Southerners have been living alongside blacks for hundreds of years; non-Southerners largely have not. It is reasonable and perfectly understable that blacks, especially African-Americans, will want to settle/move to a place with historic black presence, and in this country, that place is the South. Not everyone wants to be an interracial dating pioneer and/or the first black family ever on the block in SW Miami or Bensonhurst, Brooklyn.

*Footnote: though it is inarguable that Miami is part of the South and that a contingent of the population identifies with being "Southern," the great majority of South Florida's population is either from Latin America/Europe/the Northeast or is from South Florida and born of parents from one of those places. Overall, I wouldn't include Miami as a "Southern" city, culturally speaking.
It goes back to the fact that the Black population is concentrated more in the South. There has never been a time in the US where the national Black population had less than 50% of the population living in the South. So, in turn, the institutions that most benefit Blacks were concentrated in the south(i.e.- colleges, companies, etc.)

Also, Blacks outside of the South for the most part are urban, whereas Blacks live in urban and rural locales in the South. So, that population will be throughout the region. I can only think of maybe a handful of states outside of the South where you might find urban and rural Blacks(Michigan, NY, Illinois, Missouri-slave state btw, Ohio, Indiana and maybe a couple of other states). Even then, if the black folks are rural in those states, they are generally concentrated in a particular parts of those states. For example, from what I know the rural Black folks in NY are mainly in places like Wayne and Orleans Counties in the Rochester metro area and in some rural locations in the counties in the Hudson Valley region of the state. Maybe some on Long Island and some other towns here and there. On top of that, the percentage of the population in those areas vary by the community they live in.
 
Old 11-22-2009, 11:09 AM
 
5,618 posts, read 6,097,334 times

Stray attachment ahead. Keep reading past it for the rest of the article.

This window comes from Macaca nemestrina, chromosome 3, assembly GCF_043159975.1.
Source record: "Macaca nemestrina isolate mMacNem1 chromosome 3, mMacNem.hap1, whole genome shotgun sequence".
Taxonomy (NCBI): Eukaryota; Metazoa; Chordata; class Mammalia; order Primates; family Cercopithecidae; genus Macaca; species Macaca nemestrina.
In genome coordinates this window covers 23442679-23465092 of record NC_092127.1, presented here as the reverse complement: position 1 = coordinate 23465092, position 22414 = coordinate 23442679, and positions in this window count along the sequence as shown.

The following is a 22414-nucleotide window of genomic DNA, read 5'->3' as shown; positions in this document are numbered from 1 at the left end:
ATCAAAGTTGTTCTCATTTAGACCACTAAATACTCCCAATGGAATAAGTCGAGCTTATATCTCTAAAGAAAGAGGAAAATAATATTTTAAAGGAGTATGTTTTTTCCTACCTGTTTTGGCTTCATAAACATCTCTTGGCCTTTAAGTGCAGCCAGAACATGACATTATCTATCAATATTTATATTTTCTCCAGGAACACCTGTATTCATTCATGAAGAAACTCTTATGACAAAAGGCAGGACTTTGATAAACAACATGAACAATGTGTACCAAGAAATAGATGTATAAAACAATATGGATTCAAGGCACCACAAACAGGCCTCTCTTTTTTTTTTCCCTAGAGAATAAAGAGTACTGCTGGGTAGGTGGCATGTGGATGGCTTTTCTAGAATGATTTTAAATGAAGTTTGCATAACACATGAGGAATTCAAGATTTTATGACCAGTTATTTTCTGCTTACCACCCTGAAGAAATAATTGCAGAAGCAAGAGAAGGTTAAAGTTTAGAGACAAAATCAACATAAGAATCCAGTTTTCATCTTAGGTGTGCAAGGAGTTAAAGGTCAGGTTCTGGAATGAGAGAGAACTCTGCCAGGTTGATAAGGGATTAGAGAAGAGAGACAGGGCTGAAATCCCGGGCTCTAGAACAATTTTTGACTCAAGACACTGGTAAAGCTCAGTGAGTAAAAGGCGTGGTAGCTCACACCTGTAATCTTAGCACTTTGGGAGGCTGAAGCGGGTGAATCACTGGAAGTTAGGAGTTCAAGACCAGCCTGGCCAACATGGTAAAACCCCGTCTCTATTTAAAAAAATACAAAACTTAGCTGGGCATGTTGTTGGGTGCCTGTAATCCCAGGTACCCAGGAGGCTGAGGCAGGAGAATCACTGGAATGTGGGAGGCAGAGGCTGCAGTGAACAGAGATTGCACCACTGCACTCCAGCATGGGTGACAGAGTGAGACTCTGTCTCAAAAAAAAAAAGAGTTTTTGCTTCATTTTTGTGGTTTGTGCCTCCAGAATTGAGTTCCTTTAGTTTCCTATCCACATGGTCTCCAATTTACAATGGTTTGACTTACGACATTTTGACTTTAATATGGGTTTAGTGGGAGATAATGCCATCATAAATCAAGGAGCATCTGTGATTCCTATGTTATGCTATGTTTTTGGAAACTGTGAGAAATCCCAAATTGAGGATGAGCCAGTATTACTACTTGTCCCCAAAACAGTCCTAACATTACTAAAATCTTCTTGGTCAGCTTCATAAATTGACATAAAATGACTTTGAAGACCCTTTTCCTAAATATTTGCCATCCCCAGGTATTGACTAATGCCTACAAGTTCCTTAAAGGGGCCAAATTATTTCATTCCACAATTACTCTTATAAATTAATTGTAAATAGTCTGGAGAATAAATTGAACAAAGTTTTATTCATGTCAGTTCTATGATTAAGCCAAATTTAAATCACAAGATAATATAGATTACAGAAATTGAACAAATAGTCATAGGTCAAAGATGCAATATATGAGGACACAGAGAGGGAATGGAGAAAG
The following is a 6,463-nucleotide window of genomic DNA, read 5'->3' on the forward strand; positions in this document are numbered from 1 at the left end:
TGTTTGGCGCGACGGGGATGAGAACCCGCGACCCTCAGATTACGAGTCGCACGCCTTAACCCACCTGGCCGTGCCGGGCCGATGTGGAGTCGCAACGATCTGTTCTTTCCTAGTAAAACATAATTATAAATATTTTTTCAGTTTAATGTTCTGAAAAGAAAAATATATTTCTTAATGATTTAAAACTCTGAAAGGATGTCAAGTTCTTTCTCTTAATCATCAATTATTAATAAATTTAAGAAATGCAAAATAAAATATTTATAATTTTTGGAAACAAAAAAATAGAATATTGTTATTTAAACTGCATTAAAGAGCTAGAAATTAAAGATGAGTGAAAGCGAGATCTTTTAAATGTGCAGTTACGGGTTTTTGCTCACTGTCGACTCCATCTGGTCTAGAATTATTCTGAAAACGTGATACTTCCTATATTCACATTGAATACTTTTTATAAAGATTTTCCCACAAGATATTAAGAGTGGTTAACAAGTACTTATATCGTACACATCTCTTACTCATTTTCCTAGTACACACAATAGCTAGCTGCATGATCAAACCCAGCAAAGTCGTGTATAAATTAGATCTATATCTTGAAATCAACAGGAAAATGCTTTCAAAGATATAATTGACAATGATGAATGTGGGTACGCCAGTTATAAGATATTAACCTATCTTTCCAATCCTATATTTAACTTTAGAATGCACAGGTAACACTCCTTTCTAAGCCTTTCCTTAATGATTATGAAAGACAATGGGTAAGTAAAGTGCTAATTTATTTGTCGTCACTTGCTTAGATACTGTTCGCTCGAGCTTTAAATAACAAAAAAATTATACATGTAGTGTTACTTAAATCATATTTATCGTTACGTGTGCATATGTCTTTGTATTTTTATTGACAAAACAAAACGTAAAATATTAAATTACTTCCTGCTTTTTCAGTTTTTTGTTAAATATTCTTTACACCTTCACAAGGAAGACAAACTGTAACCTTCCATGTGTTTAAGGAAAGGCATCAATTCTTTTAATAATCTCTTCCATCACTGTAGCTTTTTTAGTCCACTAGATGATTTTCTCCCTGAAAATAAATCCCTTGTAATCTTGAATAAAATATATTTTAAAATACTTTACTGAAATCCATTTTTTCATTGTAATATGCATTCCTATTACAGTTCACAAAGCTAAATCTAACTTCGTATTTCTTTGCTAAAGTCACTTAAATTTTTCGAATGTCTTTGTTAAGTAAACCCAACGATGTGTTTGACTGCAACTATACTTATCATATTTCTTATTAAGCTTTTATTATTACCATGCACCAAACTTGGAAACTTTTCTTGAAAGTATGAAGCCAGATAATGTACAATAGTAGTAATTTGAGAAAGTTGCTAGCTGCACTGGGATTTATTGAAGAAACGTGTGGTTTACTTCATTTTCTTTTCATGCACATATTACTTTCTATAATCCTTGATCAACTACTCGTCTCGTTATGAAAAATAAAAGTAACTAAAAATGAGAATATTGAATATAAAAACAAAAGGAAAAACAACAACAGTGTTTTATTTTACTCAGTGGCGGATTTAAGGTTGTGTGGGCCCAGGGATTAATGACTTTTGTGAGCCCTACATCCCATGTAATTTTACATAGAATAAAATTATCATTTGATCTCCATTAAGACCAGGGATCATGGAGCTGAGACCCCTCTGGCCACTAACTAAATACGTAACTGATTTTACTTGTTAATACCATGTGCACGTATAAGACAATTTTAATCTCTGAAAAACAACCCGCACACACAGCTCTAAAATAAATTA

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After living in st louis, chicago, durham and charlotte and memphis, I understand that there are more intergrated neighborhoods in the southeast than there are in the midwest. However I believe that people in general have more opportunities for life (such as education, culture, economic and lifestyles) in larger urban cities up north.

I meet blacks under 40 everyday that in noway want to move south due to white conservatism and the love of the urban lifestyle. I personally think that the southeast growth is a trend due to many people wanting to retire close to families and the hype of cities like atlanta and charlottes economy. Many young people that move there aften complain about it being too slow and express issues with white conservatism (black northerners view as racism).

The bottom line is can we deal with segregation of the north with white liberals or intergration of the south with white conservatism or do we prefer the sophisticated urban lifestyle of nyc or the suburban style cities like houston and atlanta. There is no clear cut answer. The individual will have to decide.
 
Old 11-22-2009, 11:52 AM
 
1,604 posts, read 3,503,735 times
Reputation: 1526
Quote:
Originally Posted by mjtinmemphis View Post
The bottom line is can we deal with segregation of the north with white liberals or intergration of the south with white conservatism or do we prefer the sophisticated urban lifestyle of nyc or the suburban style cities like houston and atlanta. There is no clear cut answer. The individual will have to decide.
I'll choose the (non-LA) integration of the west with libertarian and race-neutral whites and other non-blacks, over both of the north and south.
 
Old 11-22-2009, 12:04 PM
Status: "I hate living in Georgia!!" (set 15 days ago)
 
48,230 posts, read 45,519,102 times
Reputation: 15346
Quote:
Originally Posted by mjtinmemphis View Post
After living in st louis, chicago, durham and charlotte and memphis, I understand that there are more intergrated neighborhoods in the southeast than there are in the midwest. However I believe that people in general have more opportunities for life (such as education, culture, economic and lifestyles) in larger urban cities up north.

I meet blacks under 40 everyday that in noway want to move south due to white conservatism and the love of the urban lifestyle. I personally think that the southeast growth is a trend due to many people wanting to retire close to families and the hype of cities like atlanta and charlottes economy. Many young people that move there aften complain about it being too slow and express issues with white conservatism (black northerners view as racism).

The bottom line is can we deal with segregation of the north with white liberals or intergration of the south with white conservatism or do we prefer the sophisticated urban lifestyle of nyc or the suburban style cities like houston and atlanta. There is no clear cut answer. The individual will have to decide.
You were in St. Louis and Chicago. There are other parts of the Midwest to check out, such as Columbus,OH among other places. And there are some segregated parts of the South too. I am very cynical as to believe race relations in the South are any better than in the North, or any worse. The way I look at it, the difference is that there are more liberals living in the Midwestern states. Not much better than the South. Personally, conservative politics are not my cup of tea. Suburban places are not my thing.